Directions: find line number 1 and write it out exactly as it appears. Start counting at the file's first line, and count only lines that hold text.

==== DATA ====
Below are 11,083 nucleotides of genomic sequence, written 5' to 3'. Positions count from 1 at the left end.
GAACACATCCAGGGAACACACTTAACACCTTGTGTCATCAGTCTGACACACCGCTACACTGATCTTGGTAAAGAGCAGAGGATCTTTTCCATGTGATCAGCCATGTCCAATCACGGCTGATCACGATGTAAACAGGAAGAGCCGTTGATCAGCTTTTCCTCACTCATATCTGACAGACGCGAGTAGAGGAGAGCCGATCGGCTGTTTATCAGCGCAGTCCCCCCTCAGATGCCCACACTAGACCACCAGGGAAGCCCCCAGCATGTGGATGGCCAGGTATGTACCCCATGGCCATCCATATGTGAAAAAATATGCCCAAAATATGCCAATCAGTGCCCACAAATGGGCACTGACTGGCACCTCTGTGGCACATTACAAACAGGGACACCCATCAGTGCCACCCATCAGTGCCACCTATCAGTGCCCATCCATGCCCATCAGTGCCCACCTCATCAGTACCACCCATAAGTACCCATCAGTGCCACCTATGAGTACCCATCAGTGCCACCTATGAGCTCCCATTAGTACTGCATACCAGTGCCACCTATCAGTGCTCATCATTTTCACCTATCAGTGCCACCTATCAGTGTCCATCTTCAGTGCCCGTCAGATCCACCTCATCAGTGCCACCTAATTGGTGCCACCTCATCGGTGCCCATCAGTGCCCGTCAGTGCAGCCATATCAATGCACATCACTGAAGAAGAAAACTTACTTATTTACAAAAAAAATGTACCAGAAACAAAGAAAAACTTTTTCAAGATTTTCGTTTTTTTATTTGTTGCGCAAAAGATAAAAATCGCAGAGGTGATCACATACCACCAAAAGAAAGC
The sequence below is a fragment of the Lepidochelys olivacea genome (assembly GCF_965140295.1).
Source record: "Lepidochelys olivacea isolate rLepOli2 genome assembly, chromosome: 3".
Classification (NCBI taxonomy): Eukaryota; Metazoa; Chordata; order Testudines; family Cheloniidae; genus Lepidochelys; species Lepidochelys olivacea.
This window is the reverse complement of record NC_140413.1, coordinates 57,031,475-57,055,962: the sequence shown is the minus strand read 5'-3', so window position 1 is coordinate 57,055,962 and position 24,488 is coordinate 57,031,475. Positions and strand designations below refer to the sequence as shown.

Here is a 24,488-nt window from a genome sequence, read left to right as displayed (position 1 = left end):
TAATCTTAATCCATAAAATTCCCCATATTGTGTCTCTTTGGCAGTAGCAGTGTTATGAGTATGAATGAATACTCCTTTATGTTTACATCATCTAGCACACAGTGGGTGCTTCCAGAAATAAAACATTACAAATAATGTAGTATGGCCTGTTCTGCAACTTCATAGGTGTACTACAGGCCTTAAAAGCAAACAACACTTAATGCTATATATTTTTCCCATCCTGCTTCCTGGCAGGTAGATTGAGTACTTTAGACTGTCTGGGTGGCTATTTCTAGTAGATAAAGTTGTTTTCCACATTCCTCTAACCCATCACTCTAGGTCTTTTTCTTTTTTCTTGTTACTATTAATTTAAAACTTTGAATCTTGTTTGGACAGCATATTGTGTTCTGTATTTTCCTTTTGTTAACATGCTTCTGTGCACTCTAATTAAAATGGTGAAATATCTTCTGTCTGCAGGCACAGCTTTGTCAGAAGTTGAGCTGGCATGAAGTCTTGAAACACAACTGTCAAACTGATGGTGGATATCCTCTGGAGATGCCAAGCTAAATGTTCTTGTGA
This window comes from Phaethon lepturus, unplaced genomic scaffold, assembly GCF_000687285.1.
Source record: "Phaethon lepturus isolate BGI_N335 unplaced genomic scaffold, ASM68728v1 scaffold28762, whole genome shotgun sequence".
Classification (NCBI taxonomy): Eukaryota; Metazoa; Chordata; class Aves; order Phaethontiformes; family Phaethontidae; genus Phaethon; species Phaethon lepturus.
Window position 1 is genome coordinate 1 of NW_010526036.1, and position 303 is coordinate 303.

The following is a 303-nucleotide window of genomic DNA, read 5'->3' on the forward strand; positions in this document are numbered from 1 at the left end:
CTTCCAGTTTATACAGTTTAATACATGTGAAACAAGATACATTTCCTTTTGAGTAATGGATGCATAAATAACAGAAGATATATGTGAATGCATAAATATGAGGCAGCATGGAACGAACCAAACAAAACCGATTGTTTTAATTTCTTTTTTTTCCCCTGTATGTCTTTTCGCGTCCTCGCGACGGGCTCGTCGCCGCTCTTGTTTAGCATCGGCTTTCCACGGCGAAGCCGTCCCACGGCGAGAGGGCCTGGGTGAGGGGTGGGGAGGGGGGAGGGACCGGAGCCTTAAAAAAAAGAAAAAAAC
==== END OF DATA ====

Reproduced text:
Below are 11,083 nucleotides of genomic sequence, written 5' to 3'. Positions count from 1 at the left end.